River Isle – in the shadow of the 303

Isle-header

“In a wild stretch of the River Isle, a mile upstream from Ilford bridge, I stumbled on the perfect swimming hole. It was marked as a fishing spot by a little wooden square pegged in the bank… A fast flowing gravelly rill poured into a sudden pool ten feet wide, causing the fallen willow leaves in the river to rise like pike spinners out of the depth.”

Tramping over long wet grass, my socks turning spongey inside my knackered trainers, Tom and I make our way upstream from Ilford bridge. What promised to be a washout has turned into a bright, if damp autumn day. Ravens circle overhead, cawing as they swoop down to feed in the ploughed fields.

I can hear the River Isle to my left, hidden away behind tall, deep nettle beds. Occasionally, there is a break in the stingers and I can see down the steep banks into the mucky waters, steaming at pace back towards the bridge, swollen with the morning’s downpour.

Over the past two years I’ve become adept at finding Roger’s specific swimming holes, but this one eludes me. We traipse up and down the mile from the road, but there is no sign of a fishing spot with wooden landing. Access to the river is virtually impossible downstream from the little wooded area which my predecessor suggested made the Isle so icy when he visited.

It seems Roger also missed out one rather crucial detail in his characteristically bucolic description of his swim in the Isle. The A303. This thundering arterial road provides a constant aural assault the further we walk upstream and there is no way it wouldn’t have been the same when he came here. The road’s been a main route to the south west since 1933. Second rate Britpop bands mythologised it in song the year Roger first laid his plans for a swimmer’s journey through Britain.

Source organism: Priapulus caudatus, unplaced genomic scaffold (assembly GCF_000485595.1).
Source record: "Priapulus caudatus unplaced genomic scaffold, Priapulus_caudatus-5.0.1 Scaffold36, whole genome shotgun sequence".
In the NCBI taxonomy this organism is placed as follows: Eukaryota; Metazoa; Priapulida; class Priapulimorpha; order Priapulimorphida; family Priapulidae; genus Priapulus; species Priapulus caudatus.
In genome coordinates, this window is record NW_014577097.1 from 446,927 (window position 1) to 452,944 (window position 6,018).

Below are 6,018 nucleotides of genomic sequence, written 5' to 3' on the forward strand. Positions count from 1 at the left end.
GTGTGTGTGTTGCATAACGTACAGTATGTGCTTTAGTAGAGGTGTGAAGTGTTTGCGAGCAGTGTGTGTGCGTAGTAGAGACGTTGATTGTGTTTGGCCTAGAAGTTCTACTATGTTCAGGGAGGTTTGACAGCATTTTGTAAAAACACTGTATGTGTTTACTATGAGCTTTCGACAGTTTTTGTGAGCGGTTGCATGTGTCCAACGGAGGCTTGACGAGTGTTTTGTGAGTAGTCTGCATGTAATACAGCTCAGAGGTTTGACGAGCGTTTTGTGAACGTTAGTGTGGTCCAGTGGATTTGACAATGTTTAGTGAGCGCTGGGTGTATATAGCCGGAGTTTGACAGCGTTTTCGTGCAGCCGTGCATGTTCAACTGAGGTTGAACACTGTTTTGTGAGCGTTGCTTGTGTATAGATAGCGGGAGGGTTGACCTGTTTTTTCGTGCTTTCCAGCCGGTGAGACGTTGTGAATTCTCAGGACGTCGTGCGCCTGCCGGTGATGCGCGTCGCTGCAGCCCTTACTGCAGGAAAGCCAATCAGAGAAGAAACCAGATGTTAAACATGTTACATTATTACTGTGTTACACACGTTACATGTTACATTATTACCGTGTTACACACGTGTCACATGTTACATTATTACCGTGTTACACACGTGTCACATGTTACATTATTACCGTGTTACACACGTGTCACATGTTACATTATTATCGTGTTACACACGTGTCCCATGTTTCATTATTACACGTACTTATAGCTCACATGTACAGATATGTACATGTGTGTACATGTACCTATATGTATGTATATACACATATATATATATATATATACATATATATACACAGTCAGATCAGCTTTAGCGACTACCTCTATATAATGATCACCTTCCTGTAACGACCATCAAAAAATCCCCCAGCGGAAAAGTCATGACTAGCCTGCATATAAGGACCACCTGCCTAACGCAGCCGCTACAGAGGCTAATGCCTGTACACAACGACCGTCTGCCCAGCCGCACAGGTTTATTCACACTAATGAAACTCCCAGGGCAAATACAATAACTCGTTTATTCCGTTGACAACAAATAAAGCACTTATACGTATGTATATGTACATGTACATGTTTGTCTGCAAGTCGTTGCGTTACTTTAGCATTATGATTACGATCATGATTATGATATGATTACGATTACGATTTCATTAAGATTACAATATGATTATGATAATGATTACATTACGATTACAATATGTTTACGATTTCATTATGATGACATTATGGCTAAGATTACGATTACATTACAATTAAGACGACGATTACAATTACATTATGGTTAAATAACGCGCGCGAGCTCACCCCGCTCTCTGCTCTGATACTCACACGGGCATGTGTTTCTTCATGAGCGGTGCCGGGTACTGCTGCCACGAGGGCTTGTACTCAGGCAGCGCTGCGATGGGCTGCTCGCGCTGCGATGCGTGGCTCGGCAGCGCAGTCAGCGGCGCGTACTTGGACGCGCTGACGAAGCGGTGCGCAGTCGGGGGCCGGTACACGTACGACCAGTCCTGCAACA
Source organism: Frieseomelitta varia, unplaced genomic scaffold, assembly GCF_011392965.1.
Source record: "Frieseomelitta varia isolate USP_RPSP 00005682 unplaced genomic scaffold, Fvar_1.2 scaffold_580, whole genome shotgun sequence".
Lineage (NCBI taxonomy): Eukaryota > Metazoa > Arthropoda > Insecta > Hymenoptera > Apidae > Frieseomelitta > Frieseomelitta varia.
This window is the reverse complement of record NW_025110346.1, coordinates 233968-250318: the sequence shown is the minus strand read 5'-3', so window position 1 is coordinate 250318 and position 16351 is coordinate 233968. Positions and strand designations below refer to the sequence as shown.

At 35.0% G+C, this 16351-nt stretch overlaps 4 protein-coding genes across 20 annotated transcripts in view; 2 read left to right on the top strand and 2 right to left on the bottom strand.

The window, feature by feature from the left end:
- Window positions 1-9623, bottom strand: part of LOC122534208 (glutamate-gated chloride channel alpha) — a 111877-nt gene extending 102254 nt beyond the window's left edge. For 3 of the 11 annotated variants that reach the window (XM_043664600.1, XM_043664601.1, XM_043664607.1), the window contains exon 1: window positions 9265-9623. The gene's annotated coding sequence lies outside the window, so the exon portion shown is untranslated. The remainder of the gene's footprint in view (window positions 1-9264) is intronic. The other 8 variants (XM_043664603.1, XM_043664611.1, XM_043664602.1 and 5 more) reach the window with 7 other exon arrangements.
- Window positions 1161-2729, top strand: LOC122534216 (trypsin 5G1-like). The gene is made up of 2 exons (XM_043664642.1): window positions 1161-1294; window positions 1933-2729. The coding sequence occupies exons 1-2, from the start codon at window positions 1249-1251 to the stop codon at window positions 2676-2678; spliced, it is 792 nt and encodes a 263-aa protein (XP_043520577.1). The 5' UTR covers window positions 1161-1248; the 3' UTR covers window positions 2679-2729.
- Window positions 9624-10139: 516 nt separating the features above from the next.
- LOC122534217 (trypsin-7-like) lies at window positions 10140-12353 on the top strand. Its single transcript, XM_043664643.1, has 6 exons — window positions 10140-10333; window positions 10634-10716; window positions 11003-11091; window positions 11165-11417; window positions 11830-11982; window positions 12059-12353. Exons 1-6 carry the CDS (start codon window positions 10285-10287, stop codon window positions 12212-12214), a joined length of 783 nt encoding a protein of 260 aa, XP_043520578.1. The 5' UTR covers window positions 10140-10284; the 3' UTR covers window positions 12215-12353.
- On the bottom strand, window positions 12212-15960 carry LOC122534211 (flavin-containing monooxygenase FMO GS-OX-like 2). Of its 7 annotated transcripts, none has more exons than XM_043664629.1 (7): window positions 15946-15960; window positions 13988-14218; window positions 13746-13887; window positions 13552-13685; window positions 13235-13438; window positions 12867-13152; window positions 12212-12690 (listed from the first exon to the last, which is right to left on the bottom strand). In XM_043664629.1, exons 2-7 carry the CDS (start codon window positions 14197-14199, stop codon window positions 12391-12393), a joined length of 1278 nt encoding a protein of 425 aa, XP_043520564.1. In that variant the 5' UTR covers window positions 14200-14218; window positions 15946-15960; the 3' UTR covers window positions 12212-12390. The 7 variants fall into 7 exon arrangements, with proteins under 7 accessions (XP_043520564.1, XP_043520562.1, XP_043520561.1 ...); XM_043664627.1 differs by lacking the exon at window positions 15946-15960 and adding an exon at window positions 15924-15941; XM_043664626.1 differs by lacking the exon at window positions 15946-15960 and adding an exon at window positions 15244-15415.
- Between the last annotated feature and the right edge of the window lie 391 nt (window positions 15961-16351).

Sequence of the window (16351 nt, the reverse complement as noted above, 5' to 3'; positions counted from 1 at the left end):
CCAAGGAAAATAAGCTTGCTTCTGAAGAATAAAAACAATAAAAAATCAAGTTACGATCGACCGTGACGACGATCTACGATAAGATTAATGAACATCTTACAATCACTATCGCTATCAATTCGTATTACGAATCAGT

I try not to feel too downhearted about this glaring omission, but can’t help but think about my trip to the River Dove in Suffolk a few weeks back, a messy swim spot which was nowhere near the Arcadian vision I’d had lodged in my mind.

Peeling off the main path, I duck into the wood and find a convenient alder to hang my clothes on, pulling on the wetsuit and carefully lowering myself through tangled brambles into the Isle. Its speed reminds me of the chalky streams around Winchester, albeit much more silty. Initially, the water is shallow, but as I wade against the current it deepens just down from a gravel beach and I’m able to swim hard against it, before turning and being flung back towards my kit.

Tom wisely stays on dry land, reeling off pictures and exploring closer to the road. He too can’t quite believe that the the A303 gets nary a mention in Waterlog. I try to let the sounds of the river drown it out. The creek of a fallen willow across the main course, the rush of water over sharp stones, the last of the year’s leaves ruffling in the breeze.

I clamber out and we wander back to the village of Puckington and our next swim, pleased to have come and immersed myself and glad to have witnessed changes and differences, even if they’re tinged with disappointment.

Images courtesy of Tom Sutton

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